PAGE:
Paul wrote, “Be imitators of me, as I am of Christ” (1 Corinthians 11:1, ESV). For a long time I took this to be nothing more than Paul’s arrogance. Why imitate Paul when I can just imitate Christ? It wasn’t until I heard a brother mention how helpful it was for him to have someone in his life to whom he could look up, watch his life, and see what living like Christ looked like—someone, at least in some respects, he could imitate. But if all I have are recorded words of Paul and Jesus, why wouldn’t I just follow the words of Jesus? Well, Paul wrote a lot and expounded upon the words of Christ to help Christ’s disciples better understand them in a practical sense. Somehow, probably lost in translation, we sometimes lose the “better understanding,” in a practical sense, of Paul’s writings because we become too focused on words, archaic phrases, and getting that legalism down pat. So, we read what others have written on those words, or we listen to preachers tell us what they think they mean, and still we cling to thinking we’re “just following the Bible” and no man. But we are. We pick and choose to whom we listen and whose interpretations, however “plain” and “obvious” they may tell us they are, we choose to follow. We all imitate someone somehow. Paul just thought he was the better example over others.
Although Bonhoeffer is no longer around to “see,” he left behind many writings, many quite practical, and a legacy of which others had witnessed and written for many to imitate. For Jon Walker, Bonhoeffer is one to imitate, one whose writings has helped him better understand his life and carry it forward. Walker brings his reader on a not-so-chronological, bi-polar swaying, progressively topical journey peppered with Bonhoefferific gleanings that have helped him along the way and/or have aided in hindsight, all with the perspectival mix of student, teacher, and narrator. This is for the reader who is interested in a lifetime of change, not just a life-changing moment, in being brought closer to leaning on Jesus and following the Spirit. My suggestion is that one initially approach Breakfast with Bonhoeffer as embarking on a journey with Walker, keeping theological and practical judgments at bay until the journey’s end, at which point one may wish to revisit a time, place, or conversation for further mulling. If nothing else, it may interest the reader in picking up a copy of Bonhoeffer’s The Cost of Discipleship!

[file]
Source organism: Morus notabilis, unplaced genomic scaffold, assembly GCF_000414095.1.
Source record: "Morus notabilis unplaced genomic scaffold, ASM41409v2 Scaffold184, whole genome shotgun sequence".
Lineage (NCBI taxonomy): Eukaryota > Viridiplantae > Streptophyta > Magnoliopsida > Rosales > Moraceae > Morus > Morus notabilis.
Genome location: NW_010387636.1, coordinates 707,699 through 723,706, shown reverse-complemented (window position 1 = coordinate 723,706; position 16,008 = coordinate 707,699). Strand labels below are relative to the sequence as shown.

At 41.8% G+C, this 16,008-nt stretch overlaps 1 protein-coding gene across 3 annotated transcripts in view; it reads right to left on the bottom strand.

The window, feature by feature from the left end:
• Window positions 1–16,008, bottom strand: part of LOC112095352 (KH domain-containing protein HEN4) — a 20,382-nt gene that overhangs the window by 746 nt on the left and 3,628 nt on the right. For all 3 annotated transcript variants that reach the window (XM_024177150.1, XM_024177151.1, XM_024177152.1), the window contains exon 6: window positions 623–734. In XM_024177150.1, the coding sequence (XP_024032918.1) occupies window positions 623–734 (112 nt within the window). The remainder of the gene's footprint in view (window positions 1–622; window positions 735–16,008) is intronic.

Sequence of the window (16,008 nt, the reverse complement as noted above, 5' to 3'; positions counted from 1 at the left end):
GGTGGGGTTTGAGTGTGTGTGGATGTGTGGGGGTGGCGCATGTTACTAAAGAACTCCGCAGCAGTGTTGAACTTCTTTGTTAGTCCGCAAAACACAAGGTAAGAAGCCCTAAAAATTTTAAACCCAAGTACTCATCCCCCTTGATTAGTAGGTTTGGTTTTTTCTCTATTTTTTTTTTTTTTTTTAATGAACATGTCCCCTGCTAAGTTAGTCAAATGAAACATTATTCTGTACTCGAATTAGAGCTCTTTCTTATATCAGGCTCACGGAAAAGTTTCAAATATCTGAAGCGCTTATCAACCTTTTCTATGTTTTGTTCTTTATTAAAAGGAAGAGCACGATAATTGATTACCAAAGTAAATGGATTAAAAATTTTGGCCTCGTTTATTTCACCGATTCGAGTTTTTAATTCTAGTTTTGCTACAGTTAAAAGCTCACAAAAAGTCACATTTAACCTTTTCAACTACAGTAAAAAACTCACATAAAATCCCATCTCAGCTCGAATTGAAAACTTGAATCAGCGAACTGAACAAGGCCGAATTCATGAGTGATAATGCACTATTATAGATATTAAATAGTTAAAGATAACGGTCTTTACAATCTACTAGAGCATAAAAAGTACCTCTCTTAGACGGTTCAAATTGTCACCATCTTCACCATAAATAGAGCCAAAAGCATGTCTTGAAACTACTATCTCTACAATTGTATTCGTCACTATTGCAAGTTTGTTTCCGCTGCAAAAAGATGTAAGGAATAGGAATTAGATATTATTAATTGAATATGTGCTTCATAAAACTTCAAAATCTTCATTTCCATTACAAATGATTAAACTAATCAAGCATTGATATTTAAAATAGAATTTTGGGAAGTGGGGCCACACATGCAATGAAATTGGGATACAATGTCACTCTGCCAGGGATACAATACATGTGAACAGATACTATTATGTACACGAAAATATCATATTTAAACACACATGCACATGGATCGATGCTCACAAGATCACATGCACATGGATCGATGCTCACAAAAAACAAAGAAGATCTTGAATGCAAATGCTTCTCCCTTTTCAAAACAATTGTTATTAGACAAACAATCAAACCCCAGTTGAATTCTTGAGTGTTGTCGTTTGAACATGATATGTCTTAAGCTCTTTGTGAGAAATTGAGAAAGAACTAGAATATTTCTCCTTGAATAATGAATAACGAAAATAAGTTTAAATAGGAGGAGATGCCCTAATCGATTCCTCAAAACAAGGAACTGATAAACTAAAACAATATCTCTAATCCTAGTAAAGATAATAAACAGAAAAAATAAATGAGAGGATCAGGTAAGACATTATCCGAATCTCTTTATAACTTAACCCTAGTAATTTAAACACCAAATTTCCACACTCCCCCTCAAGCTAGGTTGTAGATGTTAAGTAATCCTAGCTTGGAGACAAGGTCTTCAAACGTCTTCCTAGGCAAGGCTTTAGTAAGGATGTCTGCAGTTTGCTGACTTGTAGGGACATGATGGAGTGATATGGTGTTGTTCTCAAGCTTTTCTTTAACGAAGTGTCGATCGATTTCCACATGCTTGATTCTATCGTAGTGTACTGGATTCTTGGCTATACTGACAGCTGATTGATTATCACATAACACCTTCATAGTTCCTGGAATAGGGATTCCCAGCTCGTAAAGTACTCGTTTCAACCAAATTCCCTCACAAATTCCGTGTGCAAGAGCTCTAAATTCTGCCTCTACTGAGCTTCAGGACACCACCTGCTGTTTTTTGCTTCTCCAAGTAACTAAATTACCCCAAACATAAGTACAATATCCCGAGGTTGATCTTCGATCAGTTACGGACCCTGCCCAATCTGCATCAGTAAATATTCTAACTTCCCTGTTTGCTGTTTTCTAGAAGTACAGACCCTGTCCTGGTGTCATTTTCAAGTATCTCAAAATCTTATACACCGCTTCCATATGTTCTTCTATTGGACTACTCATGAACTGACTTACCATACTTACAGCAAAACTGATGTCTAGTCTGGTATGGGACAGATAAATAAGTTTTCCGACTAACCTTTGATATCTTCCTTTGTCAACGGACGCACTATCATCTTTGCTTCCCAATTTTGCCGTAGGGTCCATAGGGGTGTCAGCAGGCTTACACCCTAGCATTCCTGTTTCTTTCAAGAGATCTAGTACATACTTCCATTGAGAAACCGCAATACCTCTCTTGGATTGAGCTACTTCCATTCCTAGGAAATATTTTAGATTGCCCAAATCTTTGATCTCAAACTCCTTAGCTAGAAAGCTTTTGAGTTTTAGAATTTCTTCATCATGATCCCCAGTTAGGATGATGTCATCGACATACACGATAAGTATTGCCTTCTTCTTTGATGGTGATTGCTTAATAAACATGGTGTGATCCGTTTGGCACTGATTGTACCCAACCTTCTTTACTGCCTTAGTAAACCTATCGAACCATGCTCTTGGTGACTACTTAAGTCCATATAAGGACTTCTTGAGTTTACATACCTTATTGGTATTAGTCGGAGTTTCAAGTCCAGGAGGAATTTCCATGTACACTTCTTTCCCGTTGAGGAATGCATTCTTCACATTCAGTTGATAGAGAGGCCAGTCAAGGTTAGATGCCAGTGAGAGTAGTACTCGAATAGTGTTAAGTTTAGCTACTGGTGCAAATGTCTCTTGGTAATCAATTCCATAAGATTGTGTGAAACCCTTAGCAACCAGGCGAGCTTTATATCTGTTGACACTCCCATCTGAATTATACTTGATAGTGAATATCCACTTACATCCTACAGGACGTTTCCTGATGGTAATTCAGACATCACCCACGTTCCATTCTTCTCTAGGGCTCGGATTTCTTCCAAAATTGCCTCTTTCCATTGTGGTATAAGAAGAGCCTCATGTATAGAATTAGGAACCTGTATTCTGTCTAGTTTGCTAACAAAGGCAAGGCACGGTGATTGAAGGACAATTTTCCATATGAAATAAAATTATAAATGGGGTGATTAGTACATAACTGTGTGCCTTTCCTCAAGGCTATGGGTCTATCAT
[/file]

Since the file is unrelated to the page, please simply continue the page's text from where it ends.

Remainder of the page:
*Disclosure of Material Connection: I received this book free from ACU Press/Leafwood Publishers as part of their ACU Press Bookclub Program. I was not required to write a positive review. The opinions I have expressed are my own. I am disclosing this in accordance with the Federal Trade Commission’s 16 CFR, Part 255: “Guides Concerning the Use of Endorsements and Testimonials in Advertising.”